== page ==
On top of the direct costs, there are many indirect costs. These can include wasted time for families and courts, lack of closure for spouses unable to move on with their lives, and increased stress for children fearful of not knowing if they can stay in their current school. Mistakes can haunt families emotionally and financially for the rest of their lives. More importantly, “Sell it and split it” can prevent a couple from ever owning a home again, significantly reducing their future wealth and quality of life.
When we say that degrees “fail”, we mean that one or more components of the agreements and the decree cannot be implemented as intended, leading to a plan breakdown where the desired outcome cannot be achieved.
In general, a decree fails for one of three reasons:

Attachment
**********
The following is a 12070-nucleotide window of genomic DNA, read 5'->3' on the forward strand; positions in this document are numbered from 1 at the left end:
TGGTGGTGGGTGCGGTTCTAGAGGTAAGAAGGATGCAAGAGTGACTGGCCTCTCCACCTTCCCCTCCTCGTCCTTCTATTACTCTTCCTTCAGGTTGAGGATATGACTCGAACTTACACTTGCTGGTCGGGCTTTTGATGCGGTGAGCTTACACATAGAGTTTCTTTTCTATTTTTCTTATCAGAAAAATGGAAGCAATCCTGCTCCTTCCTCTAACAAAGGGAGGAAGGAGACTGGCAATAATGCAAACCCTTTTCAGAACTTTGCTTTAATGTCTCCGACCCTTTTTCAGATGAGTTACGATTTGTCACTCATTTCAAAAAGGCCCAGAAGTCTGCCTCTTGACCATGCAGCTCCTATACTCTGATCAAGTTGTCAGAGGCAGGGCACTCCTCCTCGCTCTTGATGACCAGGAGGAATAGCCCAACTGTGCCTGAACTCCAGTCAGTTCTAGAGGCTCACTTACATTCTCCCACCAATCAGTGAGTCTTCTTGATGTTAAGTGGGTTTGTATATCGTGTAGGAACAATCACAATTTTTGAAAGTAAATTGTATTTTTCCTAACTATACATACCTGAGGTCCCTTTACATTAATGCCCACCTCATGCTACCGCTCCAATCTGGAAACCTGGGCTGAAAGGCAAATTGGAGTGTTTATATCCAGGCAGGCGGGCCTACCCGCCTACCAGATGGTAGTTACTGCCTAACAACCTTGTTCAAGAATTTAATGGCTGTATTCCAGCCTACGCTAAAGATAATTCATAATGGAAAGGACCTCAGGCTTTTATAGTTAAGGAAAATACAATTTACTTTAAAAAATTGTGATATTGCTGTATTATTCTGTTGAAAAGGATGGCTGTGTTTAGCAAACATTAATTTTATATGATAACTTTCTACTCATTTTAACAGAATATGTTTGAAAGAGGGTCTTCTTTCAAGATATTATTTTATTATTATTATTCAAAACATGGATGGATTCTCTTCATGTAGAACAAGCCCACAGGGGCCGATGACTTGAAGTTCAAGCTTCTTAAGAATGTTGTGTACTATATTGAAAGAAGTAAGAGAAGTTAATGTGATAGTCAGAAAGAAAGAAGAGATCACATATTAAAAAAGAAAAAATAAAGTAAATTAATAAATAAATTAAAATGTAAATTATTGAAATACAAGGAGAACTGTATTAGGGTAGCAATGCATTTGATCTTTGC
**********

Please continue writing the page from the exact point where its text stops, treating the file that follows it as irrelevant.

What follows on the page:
- It never would have worked.
- Would have worked, but something changed.
- It would have worked, but the spouses decided to do something else.
IT WOULD NEVER HAVE WORKED
Most decrees that fail never would have worked from the start, but no one realized it then. No one realized it then because they were either not looking for failure points or didn’t know where to look for them. The good news is that these problems are preventable when they can be identified and planned for in advance.
There are four reasons why agreements never would have worked:
- FEASIBILITY – One or more components of the decree could never be implemented as planned because the parties did not complete their due diligence or a professional completing due diligence was incompetent.
- EXAMPLE – The spouse retaining the residence never could qualify for the new loan to buy out the equity of the departing spouse and get them off the existing loan even though they obtained a lender letter indicating they could do so.
- SOLUTION – Each discrete task in the agreements must be reviewed accurately to ensure it can be implemented as planned.
- SEQUENCING – The order in which two or more of the components of the decree are implemented creates unintended consequences that are not accounted for in the implementation plan and prevents the rest of the decree from being implemented as planned.